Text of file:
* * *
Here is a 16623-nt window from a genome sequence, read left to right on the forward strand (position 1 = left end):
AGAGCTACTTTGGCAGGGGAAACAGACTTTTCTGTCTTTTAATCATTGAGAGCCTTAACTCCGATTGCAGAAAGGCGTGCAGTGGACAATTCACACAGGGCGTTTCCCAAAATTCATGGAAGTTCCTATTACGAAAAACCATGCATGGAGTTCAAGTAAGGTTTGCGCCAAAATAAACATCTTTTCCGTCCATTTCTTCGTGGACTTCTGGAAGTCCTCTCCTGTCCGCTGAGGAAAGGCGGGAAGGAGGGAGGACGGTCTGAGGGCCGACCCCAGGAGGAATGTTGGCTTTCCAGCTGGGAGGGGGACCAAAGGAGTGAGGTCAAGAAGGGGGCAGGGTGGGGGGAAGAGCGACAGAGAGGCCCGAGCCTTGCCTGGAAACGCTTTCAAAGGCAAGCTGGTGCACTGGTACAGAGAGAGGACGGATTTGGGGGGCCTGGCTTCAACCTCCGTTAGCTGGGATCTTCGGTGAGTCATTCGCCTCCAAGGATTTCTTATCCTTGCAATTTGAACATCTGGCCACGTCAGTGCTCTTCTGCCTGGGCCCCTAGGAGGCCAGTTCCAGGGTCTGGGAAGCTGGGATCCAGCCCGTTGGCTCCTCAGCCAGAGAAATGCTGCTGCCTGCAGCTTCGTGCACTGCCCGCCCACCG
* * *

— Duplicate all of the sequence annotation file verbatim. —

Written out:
Here is a 16623-nt window from a genome sequence, read left to right on the forward strand (position 1 = left end):
AGAGCTACTTTGGCAGGGGAAACAGACTTTTCTGTCTTTTAATCATTGAGAGCCTTAACTCCGATTGCAGAAAGGCGTGCAGTGGACAATTCACACAGGGCGTTTCCCAAAATTCATGGAAGTTCCTATTACGAAAAACCATGCATGGAGTTCAAGTAAGGTTTGCGCCAAAATAAACATCTTTTCCGTCCATTTCTTCGTGGACTTCTGGAAGTCCTCTCCTGTCCGCTGAGGAAAGGCGGGAAGGAGGGAGGACGGTCTGAGGGCCGACCCCAGGAGGAATGTTGGCTTTCCAGCTGGGAGGGGGACCAAAGGAGTGAGGTCAAGAAGGGGGCAGGGTGGGGGGAAGAGCGACAGAGAGGCCCGAGCCTTGCCTGGAAACGCTTTCAAAGGCAAGCTGGTGCACTGGTACAGAGAGAGGACGGATTTGGGGGGCCTGGCTTCAACCTCCGTTAGCTGGGATCTTCGGTGAGTCATTCGCCTCCAAGGATTTCTTATCCTTGCAATTTGAACATCTGGCCACGTCAGTGCTCTTCTGCCTGGGCCCCTAGGAGGCCAGTTCCAGGGTCTGGGAAGCTGGGATCCAGCCCGTTGGCTCCTCAGCCAGAGAAATGCTGCTGCCTGCAGCTTCGTGCACTGCCCGCCCACCG